Compiled by: Jack Foley
Warning - this interview contains plot spoilers
Q. At what point did you become involved in The Swimming Pool
A. After 8 Women was released,
François Ozon and I were never really apart, because we
promoted the film together. I sensed he was thinking of a new
project and he offered me the part fairly soon after hed
cast Charlotte Rampling. It was the first time hed cast
me without asking for a screen test, which was very flattering.
Q. Were you not worried about shooting most of the film in
A. I was very excited about having to perform in English.
Id done it before, but not with a character present throughout
The real challenge was physical because I really had to compose
a character from scratch. I had to come up with a kind of sexual
aggressiveness and make it work, which meant quite heavy physical
training and also building up ones sexual bravado.
Q. How did you work on Julies look?
A. Julie needed to be, in Sarah Mortons eyes and also
in the audiences eyes, an obvious sex symbol. That meant
working on my body to make myself more like a cagole,
a Provencal sex bomb. I also worked with the costume designer,
the make-up girl and the hairdresser to define a look that matched
Julies extrovert personality.
Q. Was playing in the nude not a supplementary difficulty?
A. Playing in the nude was not really a problem. Id
done it before in another of François films, Water
Drops on Burning Rock, so I felt comfortable with the crew. And
the physical training gave me extra confidence, so I was able
to handle being naked throughout the shoot.
The hardest thing about playing Julie was dealing with the psychology
of her fractured persona. I had to delve into slightly painful
corners of my imagination to create the character.
Julie was invented with François help. The character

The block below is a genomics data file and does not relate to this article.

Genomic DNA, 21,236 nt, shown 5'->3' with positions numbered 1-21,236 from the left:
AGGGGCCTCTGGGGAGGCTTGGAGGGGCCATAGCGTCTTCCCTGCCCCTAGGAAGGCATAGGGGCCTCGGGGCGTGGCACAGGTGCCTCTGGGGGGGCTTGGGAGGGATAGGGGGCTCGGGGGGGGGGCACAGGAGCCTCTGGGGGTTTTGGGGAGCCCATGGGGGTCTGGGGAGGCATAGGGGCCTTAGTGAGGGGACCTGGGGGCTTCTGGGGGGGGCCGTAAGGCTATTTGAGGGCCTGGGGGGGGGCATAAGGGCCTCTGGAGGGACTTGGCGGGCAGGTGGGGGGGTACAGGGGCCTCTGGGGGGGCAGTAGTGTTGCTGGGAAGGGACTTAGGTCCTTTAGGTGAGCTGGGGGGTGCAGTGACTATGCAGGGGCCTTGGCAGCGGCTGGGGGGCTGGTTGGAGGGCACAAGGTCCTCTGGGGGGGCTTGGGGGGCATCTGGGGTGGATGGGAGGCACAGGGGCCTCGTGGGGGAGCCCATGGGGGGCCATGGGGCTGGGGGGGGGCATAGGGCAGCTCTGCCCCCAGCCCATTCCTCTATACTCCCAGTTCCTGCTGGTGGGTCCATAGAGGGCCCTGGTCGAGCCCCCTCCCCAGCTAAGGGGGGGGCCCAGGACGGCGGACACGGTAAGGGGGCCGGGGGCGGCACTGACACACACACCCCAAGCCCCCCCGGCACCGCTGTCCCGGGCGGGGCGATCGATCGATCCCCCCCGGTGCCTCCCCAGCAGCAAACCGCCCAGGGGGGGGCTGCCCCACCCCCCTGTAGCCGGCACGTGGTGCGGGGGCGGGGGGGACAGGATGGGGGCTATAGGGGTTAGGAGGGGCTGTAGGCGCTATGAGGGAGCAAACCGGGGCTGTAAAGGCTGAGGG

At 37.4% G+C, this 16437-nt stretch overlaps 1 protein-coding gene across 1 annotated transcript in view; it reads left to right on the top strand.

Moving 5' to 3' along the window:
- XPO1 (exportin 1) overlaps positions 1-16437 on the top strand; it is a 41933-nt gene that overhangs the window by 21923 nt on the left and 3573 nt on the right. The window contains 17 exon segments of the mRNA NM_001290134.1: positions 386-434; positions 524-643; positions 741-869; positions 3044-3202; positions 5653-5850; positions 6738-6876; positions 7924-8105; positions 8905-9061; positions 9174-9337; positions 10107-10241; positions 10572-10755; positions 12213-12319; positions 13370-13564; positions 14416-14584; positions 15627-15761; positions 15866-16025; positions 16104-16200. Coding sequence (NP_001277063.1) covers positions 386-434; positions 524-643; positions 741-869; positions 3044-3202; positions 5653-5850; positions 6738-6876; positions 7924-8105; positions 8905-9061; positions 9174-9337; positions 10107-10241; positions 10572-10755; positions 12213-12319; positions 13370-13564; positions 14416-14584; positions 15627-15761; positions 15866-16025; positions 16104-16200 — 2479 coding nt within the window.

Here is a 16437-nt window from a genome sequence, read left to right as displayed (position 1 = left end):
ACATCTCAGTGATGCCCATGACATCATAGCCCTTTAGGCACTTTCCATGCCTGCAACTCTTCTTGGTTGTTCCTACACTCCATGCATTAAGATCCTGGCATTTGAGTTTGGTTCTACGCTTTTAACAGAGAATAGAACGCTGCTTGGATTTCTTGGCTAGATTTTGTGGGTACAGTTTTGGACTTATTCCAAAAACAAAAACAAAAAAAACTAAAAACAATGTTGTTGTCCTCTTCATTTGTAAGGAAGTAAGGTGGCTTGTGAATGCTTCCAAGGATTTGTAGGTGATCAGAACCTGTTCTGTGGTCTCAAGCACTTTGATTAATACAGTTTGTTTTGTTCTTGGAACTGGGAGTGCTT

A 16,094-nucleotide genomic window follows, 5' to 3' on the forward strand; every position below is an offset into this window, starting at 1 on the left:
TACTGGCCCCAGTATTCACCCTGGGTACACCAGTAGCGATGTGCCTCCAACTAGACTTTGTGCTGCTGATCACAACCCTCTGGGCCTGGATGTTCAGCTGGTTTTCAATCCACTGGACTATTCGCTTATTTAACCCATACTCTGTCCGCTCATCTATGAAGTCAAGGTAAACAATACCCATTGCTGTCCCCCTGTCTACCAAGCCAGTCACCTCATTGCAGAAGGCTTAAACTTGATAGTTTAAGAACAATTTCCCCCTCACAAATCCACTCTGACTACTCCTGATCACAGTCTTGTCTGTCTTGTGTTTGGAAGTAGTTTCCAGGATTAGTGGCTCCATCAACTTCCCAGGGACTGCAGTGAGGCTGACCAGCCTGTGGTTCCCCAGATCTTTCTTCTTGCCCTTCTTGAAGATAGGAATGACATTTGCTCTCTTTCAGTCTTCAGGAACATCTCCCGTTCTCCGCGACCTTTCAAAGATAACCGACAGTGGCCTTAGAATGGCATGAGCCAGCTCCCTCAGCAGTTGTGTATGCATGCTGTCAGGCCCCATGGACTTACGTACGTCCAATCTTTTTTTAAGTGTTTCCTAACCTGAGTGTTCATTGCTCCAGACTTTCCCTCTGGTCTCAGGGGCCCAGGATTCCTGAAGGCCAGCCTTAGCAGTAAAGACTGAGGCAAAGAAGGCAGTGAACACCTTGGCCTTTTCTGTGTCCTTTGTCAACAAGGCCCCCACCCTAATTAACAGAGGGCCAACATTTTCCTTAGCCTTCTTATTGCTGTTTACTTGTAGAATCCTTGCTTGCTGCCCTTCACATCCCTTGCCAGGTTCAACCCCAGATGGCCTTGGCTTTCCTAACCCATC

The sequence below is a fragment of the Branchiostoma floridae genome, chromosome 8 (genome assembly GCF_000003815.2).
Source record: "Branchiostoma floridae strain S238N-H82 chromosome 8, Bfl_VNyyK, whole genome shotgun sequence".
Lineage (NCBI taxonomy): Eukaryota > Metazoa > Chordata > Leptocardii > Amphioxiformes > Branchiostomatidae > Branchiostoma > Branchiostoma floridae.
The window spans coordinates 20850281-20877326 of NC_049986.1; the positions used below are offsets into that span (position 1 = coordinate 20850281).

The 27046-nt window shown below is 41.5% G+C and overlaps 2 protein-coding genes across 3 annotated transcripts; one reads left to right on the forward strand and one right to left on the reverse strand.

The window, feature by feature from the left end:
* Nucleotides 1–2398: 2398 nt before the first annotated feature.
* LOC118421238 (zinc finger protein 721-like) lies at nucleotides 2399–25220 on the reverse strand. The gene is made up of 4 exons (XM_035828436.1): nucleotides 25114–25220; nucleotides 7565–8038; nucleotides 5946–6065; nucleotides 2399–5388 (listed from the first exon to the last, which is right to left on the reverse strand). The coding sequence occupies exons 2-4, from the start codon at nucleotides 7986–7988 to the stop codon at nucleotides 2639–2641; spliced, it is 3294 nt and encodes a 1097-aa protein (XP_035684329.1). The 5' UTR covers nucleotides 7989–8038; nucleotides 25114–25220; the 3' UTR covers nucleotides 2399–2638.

was built by two people. But since the character develops according
to Sarah Mortons fantasies, I let her evolve naturally,
according to the situations François created for us.
Q. Swimming Pool is your third François Ozon film.
Has your work together evolved in any way?
A. On our first film, Water Drops
I was 19 and knew
very little about film-making. I was more naïve and also
more risk-averse. It was not until he cast me as his doppelganger
in 8 Women that I realised we were
On Swimming Pool, François did something I thought was
very good: he let me get involved in the creative process of designing
a film. He gave me more freedom and let me participate in each
stage of the process. I saw it through from writing to recess:
we viewed dailies together.
I was better able to understand the nature of his choices and
because of that, I was able to make my own more freely.
Q. What did you learn from working with Charlotte Rampling?
A. We worked together quite naturally. I felt she was part
of the family because shed worked with François on
Under the Sand. She was very encouraging. Charlotte is someone
who is fairly relaxed about the process of making a film.
Our relationship was cemented by the English language. On set,
everyone understood English, but only Charlotte and I spoke it.
It was like having our own dialect and it made us more intimate.
Also, she is an artist, who can deal with her characters
emotions quite light-heartedly, whereas I am much more naïve
and wilful in my work. I tend to be consumed by my character.
Charlotte Rampling has learnt detachment, without losing the sense
Q. How would you explain Julies relationship with Sarah?
A. At the start, when my character appears by the pool, it
seems Sarah and Julie have nothing in common. Then Sarahs
peculiar attraction for Julie brings about change, which passes
I have a sense that by bringing Charlotte and I together on Swimming
Pool, François has brought two aspects of his work into
one. I come from the artificial side, the theatrical and concept-led
side of Water Drops
and 8 Women,
whereas Charlotte comes from Under the Sand, which is much more
intimate in tone.
I feel that in Swimming Pool, these two currents collide electrically
through Julie and Sarahs relationship. Julie is artificial,
almost vulgar. Sarah is introverted and intellectual. In the film,
these two people confront each other and become altered: Julie
develops an inner life, while Sarah blossoms physically.
I think Swimming Pool is François attempt at telling
a highly personal story, a story about a creative artist and his
muse, that shows how fine the line between fiction and reality
can be. How an author can be utterly overwhelmed by his muse and,
conversely, how the muse can have the blood sucked out of her
by her author.